Coaching. It’s one of the most confused topics in management and is often confused for providing training to employees.

Whilst training is undeniably important, especially when a new employee comes on board, research has shown coaching can, in many cases, provide the most benefits to employee performance.

So what is the difference between training and coaching?

1. Ask Powerful Questions and Shut Up.

Training tends to involve a ‘student’ who listens, observes and practices a new skill based on what the ‘teacher’ is demonstrating.

Coaching is quite different. The coach may or may not be the expert and instead of giving ‘teaching’, the coach simply asks powerful questions with the aim of prompting impactful discussion and learning.

2. Inner Focus.

Training tends to be focused on 'external' skills that need to be learned such as how to serve customers, how to prepare a presentation or how to drive a forklift.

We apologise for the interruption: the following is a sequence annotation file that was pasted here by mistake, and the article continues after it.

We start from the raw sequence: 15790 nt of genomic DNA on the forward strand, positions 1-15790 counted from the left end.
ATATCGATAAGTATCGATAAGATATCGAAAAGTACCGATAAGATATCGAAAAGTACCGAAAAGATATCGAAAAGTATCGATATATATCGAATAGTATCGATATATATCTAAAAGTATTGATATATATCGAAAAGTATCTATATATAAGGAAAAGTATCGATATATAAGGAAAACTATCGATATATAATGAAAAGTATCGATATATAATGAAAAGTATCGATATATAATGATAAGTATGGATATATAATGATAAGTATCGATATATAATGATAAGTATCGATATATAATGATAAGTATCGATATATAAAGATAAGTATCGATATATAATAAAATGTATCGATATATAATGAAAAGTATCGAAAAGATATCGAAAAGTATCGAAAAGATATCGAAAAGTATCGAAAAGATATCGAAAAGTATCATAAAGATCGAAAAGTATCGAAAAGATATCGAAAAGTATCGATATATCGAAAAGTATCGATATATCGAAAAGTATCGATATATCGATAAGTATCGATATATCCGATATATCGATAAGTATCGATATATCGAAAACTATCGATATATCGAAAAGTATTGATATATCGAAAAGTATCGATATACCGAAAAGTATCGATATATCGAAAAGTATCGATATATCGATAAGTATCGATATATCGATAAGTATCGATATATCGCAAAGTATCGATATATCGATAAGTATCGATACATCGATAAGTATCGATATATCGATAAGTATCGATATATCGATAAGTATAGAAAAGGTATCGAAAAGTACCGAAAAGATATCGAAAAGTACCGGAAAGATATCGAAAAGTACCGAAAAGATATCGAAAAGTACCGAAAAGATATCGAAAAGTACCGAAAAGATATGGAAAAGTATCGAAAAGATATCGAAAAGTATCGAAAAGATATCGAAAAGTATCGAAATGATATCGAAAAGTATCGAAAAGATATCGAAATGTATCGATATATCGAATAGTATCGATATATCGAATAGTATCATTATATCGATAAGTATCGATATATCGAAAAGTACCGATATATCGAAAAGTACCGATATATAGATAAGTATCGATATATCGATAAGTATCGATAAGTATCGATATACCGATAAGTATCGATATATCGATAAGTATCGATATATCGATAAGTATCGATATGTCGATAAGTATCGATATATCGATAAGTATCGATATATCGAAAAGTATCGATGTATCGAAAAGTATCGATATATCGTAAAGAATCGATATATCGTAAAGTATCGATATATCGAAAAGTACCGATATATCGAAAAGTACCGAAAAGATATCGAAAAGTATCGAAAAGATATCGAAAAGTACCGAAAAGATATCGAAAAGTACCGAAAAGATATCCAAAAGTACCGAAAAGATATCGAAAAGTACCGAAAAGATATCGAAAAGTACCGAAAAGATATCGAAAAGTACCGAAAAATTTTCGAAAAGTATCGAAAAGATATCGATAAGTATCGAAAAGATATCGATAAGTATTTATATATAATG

Coaching is instead focused on the 'inner' roadblocks to an employee reaching their potential. This could include addressing personal insecurities, problems in dealing with other people or how the employee approaches new challenges.

3. One-on-one.

Training is often carried out in groups where individuals are taught and practice a new skill together.

Coaching on the other hand, is personal in nature and therefore must always be done on a one-on-one basis.

4. Long-Term.

Training usually has short-term goals that can be measured.

Coaching is long term. It never has a short-term impact but is better tracked over time.

Coaching is one of the most neglected tasks in business. However, if done correctly and regularly, it can reap massive rewards for both employee and the company.

Rostering Software